A Few Cutting Edge Options for Environmentally Friendly Roofing

With the booming of the green building industry, never has there been a better time to find eco-friendly options for building or renovating your home.

Now that array of options includes your roof. In the past, a homeowner’s choices were limited. You could go with cheap, non-recyclable, petroleum intensive asphalt shingles. Or you could choose heavy and expensive slate or clay tiles, with special structural considerations their weight entails. You could opt for wood shakes, also expensive and high maintenance.

As more manufacturers get on board the green trend, more options for recycled and recyclable materials are becoming available. Here are just a few.

Roofing manufacturer Onduline produces Onduvilla, a roofing tile system made to resemble terra cotta tiles, but much lighter – 90 pounds per hundred square feet. These shingles are made with asphalt, but the amount of asphalt per shingle is offset by using recycled cellulose from paper.

This blend results in a durable roof covering that is warranted to 150 miles per hour, although video of wind tunnel testing shows it holding up to 210 miles per hour, when the wind machine reached its maximum speed.

These 42 by 16 inch tiles install quickly and cost about the same as regular asphalt shingles. Plus, they can be installed right over existing roofing, eliminating the need to tear out and dispose of old materials.

If the idea of recycling tires is more appealing, Euroshield is the choice. 95% of their roofing tiles are made of recycled rubber – 70% is rubber specifically from tires. An average roof covered with Euroshield uses from 600 to 1,000 tires.

Euroshield tiles are made to resemble several shakes or shingles in a row, and are molded for texture. They are available in a staggering array of textures and colors. While not as lightweight as Onduvilla, they still compare favorably at 240 to 340 pounds per 100 square feet, depending on style. That’s about the same weight as laminated asphalt.

They install quickly and easily. The top of each tile has a tab that locks into the bottom of the next row, helping secure the tile firmly along the wind-bearing edge. Each tile also has walled chambers on the underside, which helps with insulation and sound dampening.

Euroshield costs more than asphalt, but less than other roofing alternatives. This system requires much less maintenance than traditional roofing materials, so cost is saved over the lifespan of the roof.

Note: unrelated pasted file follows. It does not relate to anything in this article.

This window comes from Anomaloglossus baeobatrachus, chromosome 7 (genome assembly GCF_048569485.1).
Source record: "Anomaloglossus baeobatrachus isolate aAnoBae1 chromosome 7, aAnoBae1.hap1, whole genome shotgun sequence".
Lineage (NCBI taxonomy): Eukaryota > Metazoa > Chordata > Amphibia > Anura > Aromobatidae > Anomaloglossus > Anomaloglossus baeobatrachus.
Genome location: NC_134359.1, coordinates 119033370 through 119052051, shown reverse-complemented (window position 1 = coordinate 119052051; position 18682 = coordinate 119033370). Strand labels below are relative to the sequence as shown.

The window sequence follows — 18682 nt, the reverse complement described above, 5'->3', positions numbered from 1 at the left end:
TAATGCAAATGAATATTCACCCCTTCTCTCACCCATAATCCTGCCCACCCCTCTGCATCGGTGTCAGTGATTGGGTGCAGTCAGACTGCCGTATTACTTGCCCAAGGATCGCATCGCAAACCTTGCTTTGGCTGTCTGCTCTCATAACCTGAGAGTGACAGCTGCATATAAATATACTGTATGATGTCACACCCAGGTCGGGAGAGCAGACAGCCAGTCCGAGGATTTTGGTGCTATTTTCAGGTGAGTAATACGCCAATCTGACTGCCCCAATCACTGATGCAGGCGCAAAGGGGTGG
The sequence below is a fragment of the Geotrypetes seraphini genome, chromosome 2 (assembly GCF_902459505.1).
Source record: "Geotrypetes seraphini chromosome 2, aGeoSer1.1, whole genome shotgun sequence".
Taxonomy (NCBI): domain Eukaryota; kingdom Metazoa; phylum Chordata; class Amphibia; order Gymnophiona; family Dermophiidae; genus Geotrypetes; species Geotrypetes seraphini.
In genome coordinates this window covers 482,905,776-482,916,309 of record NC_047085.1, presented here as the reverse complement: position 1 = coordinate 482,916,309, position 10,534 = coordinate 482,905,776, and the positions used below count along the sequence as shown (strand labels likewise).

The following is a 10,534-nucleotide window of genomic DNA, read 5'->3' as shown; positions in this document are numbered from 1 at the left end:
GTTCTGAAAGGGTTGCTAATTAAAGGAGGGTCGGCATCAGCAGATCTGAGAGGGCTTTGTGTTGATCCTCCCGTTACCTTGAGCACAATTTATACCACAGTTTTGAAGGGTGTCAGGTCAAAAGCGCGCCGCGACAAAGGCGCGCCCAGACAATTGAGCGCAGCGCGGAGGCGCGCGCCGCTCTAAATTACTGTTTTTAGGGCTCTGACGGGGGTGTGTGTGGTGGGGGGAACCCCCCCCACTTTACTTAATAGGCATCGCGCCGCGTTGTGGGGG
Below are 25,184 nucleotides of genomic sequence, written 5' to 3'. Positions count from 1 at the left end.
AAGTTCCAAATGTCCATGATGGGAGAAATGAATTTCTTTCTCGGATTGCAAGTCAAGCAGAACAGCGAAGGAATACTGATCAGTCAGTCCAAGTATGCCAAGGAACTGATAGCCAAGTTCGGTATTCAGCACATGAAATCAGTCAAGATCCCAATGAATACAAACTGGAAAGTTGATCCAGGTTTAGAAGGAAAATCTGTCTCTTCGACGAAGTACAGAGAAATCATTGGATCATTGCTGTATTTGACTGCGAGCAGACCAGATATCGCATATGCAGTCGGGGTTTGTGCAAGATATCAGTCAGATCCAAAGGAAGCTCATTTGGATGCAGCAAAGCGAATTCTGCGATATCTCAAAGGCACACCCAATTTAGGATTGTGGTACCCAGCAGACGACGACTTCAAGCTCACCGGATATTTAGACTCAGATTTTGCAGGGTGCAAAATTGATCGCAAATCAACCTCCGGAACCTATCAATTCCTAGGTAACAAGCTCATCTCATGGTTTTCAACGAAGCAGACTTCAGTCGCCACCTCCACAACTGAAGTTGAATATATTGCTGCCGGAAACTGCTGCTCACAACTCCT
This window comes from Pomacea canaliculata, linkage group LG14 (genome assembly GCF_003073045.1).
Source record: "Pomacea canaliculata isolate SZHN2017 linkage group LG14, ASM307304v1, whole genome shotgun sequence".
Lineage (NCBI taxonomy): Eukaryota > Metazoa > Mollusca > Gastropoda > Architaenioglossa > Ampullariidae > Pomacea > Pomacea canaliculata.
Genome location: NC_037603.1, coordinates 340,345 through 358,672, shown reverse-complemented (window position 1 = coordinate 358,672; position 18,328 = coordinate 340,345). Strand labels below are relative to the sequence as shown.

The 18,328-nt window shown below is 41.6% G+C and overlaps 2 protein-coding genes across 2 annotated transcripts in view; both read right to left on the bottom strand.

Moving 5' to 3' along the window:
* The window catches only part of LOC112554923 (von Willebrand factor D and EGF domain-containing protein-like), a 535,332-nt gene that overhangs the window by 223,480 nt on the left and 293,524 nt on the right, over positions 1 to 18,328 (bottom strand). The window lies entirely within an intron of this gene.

If you require more design flexibility in a recycled shake or shingle, have a look at the Ecostar line.  These are 80% post-industrial recycled rubber and plastic. They are available in a wide range of colors, styles, and thicknesses, and some styles are available in custom colors, per your specification.  

Unlike Euroshield, Ecostar roofing comes in individual shakes or shingles, lending a more random and organic look to your roof. They are slightly lighter, at 200 to 300 pounds per hundred square feet, about the same as regular asphalt.

You get the same maintenance advantage as with Euroshield – reduced replacement, plus easier handling when modifying the roof, such as installing solar. While these shakes and shingles are more expensive than asphalt, they cost less than the alternatives.

These are just a few of the new choices available to you when building or replacing your roof. It pays to thoroughly investigate the options before making a decision. That perfect new eco-friendly roof is out there waiting for you.

A Guide to Solar Roof Tiles: The Next Big Thing

Over the last 20 years, solar power has become increasingly popular as a form of reliable renewable energy. And with the rise of new technology, innovations like solar roof tiles have made solar power even more affordable and accessible.

In this article, we’ll take a quick look at some of the features of solar roof tiles — including their biggest benefits and drawbacks — and the top brands on the market today… Read More

Rocket Mass Heaters

Via YouTube channel MyLittleHomestead.com comes this video about building a rocket mass heater – a heating system that maximizes wood fuel by embedding that energy into a high mass structure, in this case, a cob bench. The exhaust is much cleaner than with conventional stoves, and one brief fire can heat a space for hours, even for longer than a full day.

And here is this review and update video made three years later:

The big secret to such complete combustion is the fire brick in the fire box. This brick reflects the heat of combustion back upon the fuel, causing it to burn much more completely than in fireplaces and other stoves. Heat in the riser pipe draws air horizontally through the fire box, making the fire burn sideways. No smoke at all comes up through the hole where you feed in the wood.

For a specially curated collection of resources about creating and using rocket mass stoves, create a free account at Walden Labs and then follow this link.

Earl’s Silo

Big thanks to Park City Television for this feature on a grain silo house.

Lately, I’m studying earth sheltered housing, so it’s a fun mental exercise to imagine this house buried in the desert, with appropriate accommodations for light and ventilation. What do you think?